People that say their computer runs Linux usually refer to the kernel, tools, and suite of applications that come bundled together in what is referred to as a distribution.
Take Linux and the GNU tools, add some user-facing applications like a web browser and an email client, and you have a full Linux system. Individuals and even companies started bundling all this software into distributions almost as soon as Linux became usable. The distribution includes tools that take care of setting up the storage, installing the kernel, and installing the rest of the software. The full-featured distributions also include tools to manage the system and a package manager to help you add and remove software after the installation is complete.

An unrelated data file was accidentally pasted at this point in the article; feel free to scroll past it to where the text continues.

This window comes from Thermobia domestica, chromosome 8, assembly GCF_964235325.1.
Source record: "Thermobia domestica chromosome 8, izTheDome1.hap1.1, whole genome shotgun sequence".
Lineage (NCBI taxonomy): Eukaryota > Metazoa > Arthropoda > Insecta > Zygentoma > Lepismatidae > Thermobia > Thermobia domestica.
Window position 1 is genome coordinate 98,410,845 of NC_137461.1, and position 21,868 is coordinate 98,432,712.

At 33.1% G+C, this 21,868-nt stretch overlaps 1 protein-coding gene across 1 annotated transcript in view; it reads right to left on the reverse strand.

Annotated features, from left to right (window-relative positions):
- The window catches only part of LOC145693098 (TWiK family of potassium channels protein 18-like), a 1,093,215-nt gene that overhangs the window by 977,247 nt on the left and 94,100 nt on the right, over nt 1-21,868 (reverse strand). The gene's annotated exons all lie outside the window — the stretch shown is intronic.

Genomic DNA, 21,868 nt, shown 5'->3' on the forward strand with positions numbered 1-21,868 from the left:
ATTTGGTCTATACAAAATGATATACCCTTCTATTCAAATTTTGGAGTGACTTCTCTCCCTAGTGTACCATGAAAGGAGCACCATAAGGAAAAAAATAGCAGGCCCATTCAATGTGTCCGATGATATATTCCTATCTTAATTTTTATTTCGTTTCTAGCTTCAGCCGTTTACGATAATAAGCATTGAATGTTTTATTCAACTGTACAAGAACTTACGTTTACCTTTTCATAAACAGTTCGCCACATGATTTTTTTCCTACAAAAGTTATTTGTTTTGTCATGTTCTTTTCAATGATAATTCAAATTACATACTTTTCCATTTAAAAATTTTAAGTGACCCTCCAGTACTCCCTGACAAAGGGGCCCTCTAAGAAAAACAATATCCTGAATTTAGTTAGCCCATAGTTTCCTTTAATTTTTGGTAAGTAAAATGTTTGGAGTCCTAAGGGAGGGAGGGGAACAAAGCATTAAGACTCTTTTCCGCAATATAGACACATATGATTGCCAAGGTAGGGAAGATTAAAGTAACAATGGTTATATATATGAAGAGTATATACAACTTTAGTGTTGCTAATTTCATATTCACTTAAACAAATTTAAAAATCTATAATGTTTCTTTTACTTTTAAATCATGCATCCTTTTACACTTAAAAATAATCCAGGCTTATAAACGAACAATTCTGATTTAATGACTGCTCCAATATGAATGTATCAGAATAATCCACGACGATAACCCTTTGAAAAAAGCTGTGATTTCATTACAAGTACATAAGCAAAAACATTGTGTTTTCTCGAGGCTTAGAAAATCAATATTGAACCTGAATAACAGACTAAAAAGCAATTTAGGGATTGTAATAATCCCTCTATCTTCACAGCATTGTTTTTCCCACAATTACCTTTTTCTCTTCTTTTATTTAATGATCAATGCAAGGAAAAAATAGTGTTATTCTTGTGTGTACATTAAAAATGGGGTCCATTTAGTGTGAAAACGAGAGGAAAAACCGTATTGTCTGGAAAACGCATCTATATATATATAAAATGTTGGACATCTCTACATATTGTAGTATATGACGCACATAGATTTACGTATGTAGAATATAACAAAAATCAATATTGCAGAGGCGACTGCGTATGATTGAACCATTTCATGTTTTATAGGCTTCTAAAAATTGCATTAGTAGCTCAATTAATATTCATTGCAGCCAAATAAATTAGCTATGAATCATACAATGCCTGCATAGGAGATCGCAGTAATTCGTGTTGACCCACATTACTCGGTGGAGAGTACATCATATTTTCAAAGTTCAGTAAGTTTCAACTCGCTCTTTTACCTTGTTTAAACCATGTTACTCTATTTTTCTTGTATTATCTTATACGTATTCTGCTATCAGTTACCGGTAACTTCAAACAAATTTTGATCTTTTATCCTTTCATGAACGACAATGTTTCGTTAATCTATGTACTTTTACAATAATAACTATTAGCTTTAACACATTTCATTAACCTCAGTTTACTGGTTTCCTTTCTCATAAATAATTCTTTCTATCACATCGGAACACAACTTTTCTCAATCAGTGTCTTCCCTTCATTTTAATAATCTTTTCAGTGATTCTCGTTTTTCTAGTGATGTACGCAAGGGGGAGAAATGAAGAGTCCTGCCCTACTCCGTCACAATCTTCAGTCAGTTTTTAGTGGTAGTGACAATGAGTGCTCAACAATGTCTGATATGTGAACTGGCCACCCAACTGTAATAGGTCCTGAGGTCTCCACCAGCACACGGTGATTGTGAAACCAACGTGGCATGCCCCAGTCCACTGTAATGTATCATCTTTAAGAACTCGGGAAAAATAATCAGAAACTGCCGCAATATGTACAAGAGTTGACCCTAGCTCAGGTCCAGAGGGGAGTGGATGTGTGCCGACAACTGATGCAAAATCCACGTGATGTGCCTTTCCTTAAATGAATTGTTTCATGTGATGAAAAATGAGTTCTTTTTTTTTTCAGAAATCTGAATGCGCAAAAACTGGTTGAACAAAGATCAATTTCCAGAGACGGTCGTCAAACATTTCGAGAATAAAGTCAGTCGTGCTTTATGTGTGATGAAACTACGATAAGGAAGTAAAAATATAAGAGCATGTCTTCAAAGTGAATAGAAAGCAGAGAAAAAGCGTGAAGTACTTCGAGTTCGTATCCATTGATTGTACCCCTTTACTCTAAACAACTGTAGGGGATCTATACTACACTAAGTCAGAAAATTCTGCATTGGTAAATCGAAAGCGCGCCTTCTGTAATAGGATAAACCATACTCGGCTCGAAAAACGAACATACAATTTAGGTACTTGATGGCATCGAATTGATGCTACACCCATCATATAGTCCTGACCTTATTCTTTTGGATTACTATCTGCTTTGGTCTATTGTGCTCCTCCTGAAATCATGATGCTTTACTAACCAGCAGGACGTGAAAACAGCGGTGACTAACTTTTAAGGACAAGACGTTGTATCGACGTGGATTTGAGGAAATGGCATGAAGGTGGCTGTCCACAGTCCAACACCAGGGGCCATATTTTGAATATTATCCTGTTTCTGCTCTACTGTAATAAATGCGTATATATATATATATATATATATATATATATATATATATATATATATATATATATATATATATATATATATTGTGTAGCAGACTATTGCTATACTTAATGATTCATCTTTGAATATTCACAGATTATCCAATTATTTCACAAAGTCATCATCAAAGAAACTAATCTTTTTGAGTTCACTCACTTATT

Like UNIX, there are distributions suited to every imaginable purpose. There are distributions that focus on running servers, desktops, or even industry-specific tools such as electronics design or statistical computing. The major players in the market can be traced back to either Red Hat, Debian, or Slackware. The most visible difference between Red Hat and Debian derivatives is the package manager though there are other differences in everything from file locations to political philosophies.